Radio Show

John Stansifer on the Life, Military Service and Sacrifice of Father Emil Kapaun

Father Dave welcomes author John Stansifer to the show to talk about Father Emil Kapaun, the most decorated chaplain in U.S. military history. John has written over 20 screenplays, specializing in biopics and historical true stories. He spent six years in the Kansas Army National Guard as a mortar gunner and served alongside Vietnam War veterans, whose stories further developed his interest in military history. His latest book is called “No Bullet Got Me Yet: The Relentless Faith of Father Kapaun.” 

“No Bullet Got Me Yet” is a collection of letters written by, to and about Emil Kapaun, a Catholic priest and army chaplain in the Korean War. Archived by the Father Kapaun Guild, the letters comprise the record of Kapaun’s heroism in the 1st Cavalry Division in Korea in the summer of 1950, and the sacrificial service he provided fellow POWs after he was captured by Chinese troops in November. He died at POW Camp in 1951 and was posthumously awarded the Medal of Honor by President Barack Obama in 2013.

RELATED: Spirituality and the Soldier

Father Kapaun, John explains, had been a priest for about a year when Pearl Harbor was attacked in 1941, and joined the Chaplains Corp in the aftermath. He served as an auxiliary chaplain at a military airbase in the United States for two years, and after D-Day, June 6, 1944, decided he wanted to serve overseas alongside American soldiers. He was sent to the China-Burma-India Theater of the war in 1945. 

Father Dave asks, “What do you think, having investigated his life, was so compelling for him about serving in the military as a chaplain? Why was he so attracted to that?”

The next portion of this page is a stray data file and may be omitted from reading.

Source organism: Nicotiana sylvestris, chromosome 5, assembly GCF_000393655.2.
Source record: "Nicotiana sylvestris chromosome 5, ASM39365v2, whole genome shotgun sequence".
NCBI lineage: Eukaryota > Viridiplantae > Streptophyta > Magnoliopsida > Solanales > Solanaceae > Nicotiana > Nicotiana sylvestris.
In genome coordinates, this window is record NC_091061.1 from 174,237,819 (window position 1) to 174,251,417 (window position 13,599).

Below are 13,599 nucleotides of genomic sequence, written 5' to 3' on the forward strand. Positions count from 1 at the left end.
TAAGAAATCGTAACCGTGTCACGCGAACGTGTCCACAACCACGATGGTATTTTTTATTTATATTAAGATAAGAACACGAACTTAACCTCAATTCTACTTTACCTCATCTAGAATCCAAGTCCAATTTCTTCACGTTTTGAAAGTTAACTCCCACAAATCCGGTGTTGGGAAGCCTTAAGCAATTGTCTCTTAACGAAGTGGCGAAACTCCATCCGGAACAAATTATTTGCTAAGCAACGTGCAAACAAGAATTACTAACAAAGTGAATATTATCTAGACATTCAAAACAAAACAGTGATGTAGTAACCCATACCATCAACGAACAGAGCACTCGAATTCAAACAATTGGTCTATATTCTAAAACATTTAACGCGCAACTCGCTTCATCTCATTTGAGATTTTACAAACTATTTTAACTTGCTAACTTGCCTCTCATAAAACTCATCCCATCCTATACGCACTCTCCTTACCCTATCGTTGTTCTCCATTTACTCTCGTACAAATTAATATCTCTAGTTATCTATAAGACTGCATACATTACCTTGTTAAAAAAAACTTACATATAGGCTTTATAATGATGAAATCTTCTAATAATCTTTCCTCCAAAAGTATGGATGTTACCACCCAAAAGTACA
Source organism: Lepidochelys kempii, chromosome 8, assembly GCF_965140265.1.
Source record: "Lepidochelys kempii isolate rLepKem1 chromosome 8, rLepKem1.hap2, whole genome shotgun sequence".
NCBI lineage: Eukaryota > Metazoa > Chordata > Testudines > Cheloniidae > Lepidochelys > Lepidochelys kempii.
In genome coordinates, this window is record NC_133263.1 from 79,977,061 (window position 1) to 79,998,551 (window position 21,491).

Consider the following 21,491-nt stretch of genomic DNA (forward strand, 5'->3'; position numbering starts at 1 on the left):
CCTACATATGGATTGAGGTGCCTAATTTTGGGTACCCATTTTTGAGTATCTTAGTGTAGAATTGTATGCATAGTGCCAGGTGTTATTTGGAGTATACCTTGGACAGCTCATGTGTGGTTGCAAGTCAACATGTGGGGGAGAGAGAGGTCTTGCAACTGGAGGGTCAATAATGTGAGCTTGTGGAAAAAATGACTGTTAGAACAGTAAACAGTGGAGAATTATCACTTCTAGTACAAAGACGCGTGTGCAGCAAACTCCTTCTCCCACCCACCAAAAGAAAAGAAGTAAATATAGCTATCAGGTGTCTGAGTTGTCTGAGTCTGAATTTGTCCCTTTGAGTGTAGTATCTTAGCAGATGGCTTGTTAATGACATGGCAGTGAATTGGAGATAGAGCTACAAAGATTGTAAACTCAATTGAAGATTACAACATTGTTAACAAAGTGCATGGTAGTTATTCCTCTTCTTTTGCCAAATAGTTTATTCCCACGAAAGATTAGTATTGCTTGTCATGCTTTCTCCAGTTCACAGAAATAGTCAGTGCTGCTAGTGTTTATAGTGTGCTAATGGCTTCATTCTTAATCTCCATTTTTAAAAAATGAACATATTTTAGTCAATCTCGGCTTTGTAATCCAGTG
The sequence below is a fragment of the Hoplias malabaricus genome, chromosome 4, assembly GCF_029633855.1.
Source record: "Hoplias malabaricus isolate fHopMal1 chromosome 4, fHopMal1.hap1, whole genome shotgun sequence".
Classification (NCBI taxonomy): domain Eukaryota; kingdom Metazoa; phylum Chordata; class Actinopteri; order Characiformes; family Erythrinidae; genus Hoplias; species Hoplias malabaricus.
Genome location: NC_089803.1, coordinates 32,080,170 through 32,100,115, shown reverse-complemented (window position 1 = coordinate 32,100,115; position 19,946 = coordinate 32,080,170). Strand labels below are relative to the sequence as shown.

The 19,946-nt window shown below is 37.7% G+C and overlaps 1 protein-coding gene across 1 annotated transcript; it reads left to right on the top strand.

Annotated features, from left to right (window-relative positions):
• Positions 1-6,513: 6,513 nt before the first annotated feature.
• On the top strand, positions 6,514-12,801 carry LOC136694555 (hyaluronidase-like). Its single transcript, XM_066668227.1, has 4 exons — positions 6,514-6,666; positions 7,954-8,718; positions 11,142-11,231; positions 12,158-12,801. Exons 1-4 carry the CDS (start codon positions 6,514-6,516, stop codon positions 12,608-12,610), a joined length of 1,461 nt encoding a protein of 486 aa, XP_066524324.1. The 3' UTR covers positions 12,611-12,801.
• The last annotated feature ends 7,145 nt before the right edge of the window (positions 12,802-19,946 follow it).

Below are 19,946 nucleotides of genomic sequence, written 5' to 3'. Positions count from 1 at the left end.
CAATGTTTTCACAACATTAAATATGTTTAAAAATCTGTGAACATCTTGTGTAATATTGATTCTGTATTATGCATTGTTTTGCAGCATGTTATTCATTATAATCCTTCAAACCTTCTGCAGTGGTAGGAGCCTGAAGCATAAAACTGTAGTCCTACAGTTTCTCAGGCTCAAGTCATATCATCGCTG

“He felt like he needed to protect his boys in a spiritual way,” John responds. “And he was aware of martyrs and protomartyrs, and he had been training for the Church since age 7, so it was obvious where his life was going to lead.”

After World War II, Father Kapaun obtained a master’s degree in education at Catholic University before rejoining the military as a chaplain in 1948. He was eventually sent to Korea in 1950. “It was the rise of communism that spurred him on,” John says, “He thought the Nazis were nothing. He thought that communism was going to be the bigger threat. Turns out he was correct.”

RELATED: Learning About Grace and Thanksgiving From a Veteran

John goes on to discuss Father Kapaun’s capture, heroics, and time in a Chinese POW camp in the winter of 1951 before his death. “The survivors that knew him,” Father Dave comments, “describe him as a joyful, faithful presence during those dark times.”  

“He never stopped.” John says. “He got up before dawn and scrounged for food — never for himself, it was only to share with other people.  He constantly offered prayers, helped other POWs with their wounds and sickness. He was tireless with it.”

Father Dave asks John about the title of the book, “No Bullet Got Me Yet.” 

“Father Kapaun was a frequent letter writer,” John says, “and in one of his last letters Father Kapaun actually wrote- ‘No bullet got me yet, although machine gunners sprayed us with bullets, but the prayers of our loved ones helped us escape.’ When I heard that phrase, ‘no bullet got me yet,’ I knew that was the title of the book — that represents to me a philosophy that you keep the faith until your enemy kills you, and you keep going until you achieve your goal.”